IDEAS home Printed from https://ideas.repec.org/a/red/issued/18-266.html
   My bibliography  Save this article

Repatriation Taxes

Author

Listed:
  • Chadwick Curtis

    (University of Richmond)

  • Julio Garin

    (CLaremont McKenna College)

  • Saif Mehkari

    (University of Richmond)

Abstract

We present a model of a multinational firm to quantify the effects of policy changes in repatriation tax rates. The framework captures the dynamic responses of the firm from the time a policy change is anticipated through its enactment, including its long-run effects. We find that failing to account for anticipatory behavior surrounding a reduction in repatriation tax rates overstates the amount of profits repatriated from abroad and underestimates tax revenue losses. We further show that policy changes have a relatively small impact on hiring and investment decisions if firms have relatively easy access to credit markets – as is the case for most multinational firms. Finally, by altering the relative price of holding assets abroad, news of a future reduction in repatriation tax rates acts as an implicit tax on repatriating funds today. We capture and quantify this “shadow tax.†(Copyright: Elsevier)

Suggested Citation

  • Chadwick Curtis & Julio Garin & Saif Mehkari, 2020. "Repatriation Taxes," Review of Economic Dynamics, Elsevier for the Society for Economic Dynamics, vol. 36, pages 293-313, April.
  • Handle: RePEc:red:issued:18-266
    DOI: 10.1016/j.red.2019.11.004
    as

    Download full text from publisher

    File URL: http://dx.doi.org/10.1016/j.red.2019.11.004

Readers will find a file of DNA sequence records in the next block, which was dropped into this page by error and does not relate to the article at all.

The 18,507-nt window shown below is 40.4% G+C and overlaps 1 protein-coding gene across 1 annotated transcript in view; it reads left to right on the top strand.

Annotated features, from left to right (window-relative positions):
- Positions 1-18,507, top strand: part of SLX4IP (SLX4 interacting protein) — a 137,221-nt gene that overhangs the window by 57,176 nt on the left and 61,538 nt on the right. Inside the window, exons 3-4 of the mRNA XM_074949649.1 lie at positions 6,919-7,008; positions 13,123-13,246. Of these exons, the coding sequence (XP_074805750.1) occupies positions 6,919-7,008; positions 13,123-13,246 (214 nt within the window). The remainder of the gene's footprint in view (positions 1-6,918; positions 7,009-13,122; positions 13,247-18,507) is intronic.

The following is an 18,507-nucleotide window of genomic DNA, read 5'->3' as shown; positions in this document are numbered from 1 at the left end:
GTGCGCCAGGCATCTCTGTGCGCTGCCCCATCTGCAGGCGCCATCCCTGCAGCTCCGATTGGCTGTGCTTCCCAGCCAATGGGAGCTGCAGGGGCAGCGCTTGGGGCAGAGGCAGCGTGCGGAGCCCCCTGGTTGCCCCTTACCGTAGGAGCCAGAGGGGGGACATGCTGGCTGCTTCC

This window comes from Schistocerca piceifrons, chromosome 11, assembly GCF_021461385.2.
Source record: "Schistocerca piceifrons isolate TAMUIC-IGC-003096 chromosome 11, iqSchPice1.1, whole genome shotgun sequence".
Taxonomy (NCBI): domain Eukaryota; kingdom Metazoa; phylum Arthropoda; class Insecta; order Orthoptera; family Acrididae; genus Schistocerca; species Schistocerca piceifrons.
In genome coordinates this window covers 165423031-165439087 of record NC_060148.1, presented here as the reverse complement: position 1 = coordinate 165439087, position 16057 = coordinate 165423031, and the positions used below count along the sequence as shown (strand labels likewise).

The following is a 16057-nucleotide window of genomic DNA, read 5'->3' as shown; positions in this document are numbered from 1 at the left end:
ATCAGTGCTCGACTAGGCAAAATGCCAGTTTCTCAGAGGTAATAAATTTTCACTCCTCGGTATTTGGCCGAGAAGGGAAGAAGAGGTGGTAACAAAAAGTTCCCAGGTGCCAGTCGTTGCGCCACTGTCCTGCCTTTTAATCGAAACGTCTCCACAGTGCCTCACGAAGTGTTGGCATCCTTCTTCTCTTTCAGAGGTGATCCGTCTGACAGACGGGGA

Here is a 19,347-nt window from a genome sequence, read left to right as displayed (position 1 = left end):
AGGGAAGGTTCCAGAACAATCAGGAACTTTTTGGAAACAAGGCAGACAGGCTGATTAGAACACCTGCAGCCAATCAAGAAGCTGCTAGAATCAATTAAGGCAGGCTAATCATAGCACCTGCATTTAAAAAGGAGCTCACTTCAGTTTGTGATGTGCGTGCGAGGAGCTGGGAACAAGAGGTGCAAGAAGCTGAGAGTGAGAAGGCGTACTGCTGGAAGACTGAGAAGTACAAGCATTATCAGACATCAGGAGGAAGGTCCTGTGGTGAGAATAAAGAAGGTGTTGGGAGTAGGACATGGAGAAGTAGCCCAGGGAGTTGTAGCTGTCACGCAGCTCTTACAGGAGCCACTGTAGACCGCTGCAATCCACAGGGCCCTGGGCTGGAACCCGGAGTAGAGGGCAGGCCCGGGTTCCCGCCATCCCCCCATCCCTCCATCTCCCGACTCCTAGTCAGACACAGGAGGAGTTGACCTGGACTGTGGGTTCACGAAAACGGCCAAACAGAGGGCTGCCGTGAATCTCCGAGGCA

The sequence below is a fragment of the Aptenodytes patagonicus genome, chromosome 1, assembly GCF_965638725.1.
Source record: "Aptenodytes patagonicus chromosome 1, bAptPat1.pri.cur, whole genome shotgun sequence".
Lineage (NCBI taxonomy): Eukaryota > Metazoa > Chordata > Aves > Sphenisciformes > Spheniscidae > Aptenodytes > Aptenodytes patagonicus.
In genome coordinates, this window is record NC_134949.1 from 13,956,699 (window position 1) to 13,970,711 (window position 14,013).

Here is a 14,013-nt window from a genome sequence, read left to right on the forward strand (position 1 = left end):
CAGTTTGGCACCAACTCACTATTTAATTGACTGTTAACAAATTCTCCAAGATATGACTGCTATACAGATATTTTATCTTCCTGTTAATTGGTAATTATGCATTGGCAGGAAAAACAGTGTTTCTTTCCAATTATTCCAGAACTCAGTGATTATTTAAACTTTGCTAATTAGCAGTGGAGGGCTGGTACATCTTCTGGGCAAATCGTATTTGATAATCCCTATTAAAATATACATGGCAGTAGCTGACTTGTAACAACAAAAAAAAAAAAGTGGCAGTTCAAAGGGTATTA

Download Restriction: Access to full texts is restricted to ScienceDirect subscribers and institutional members. See http://www.sciencedirect.com/ for details.

    As the access to this document is restricted, you may want to look for a different version below or search for a different version of it.

    Other versions of this item:

    References listed on IDEAS

    as
    1. Schmitt-Grohe, Stephanie & Uribe, Martin, 2003. "Closing small open economy models," Journal of International Economics, Elsevier, vol. 61(1), pages 163-185, October.
    2. Kenneth L. Judd, 1998. "Numerical Methods in Economics," MIT Press Books, The MIT Press, edition 1, volume 1, number 0262100711, August.
    3. Karel Mertens & Morten Overgaard Ravn, 2011. "Understanding the Aggregate Effects of Anticipated and Unanticipated Tax Policy Shocks," Review of Economic Dynamics, Elsevier for the Society for Economic Dynamics, vol. 14(1), pages 27-54, January.
    4. Nicholas Bloom, 2009. "The Impact of Uncertainty Shocks," Econometrica, Econometric Society, vol. 77(3), pages 623-685, May.
    5. Tauchen, George, 1986. "Finite state markov-chain approximations to univariate and vector autoregressions," Economics Letters, Elsevier, vol. 20(2), pages 177-181.
    6. Altshuler, Rosanne & Grubert, Harry, 2003. "Repatriation taxes, repatriation strategies and multinational financial policy," Journal of Public Economics, Elsevier, vol. 87(1), pages 73-107, January.
    7. Gu, Tiantian, 2017. "U.S. multinationals and cash holdings," Journal of Financial Economics, Elsevier, vol. 125(2), pages 344-368.
    8. Clausing, Kimberly A., 2005. "Tax Holidays (And Other Escapes) in the American Jobs Creation Act," National Tax Journal, National Tax Association;National Tax Journal, vol. 58(3), pages 331-346, September.
    9. Matthew D. Shapiro & Christopher L. House, 2006. "Phased-In Tax Cuts and Economic Activity," American Economic Review, American Economic Association, vol. 96(5), pages 1835-1849, December.
    10. Dhammika Dharmapala & C. Fritz Foley & Kristin J. Forbes, 2011. "Watch What I Do, Not What I Say: The Unintended Consequences of the Homeland Investment Act," Journal of Finance, American Finance Association, vol. 66(3), pages 753-787, June.
    11. Beaudry, Paul & Portier, Franck, 2007. "When can changes in expectations cause business cycle fluctuations in neo-classical settings?," Journal of Economic Theory, Elsevier, vol. 135(1), pages 458-477, July.
    12. Spencer, Adam, 2017. "Policy Effects of International Taxation on Firm Dynamics and Capital Structure," MPRA Paper 78990, University Library of Munich, Germany.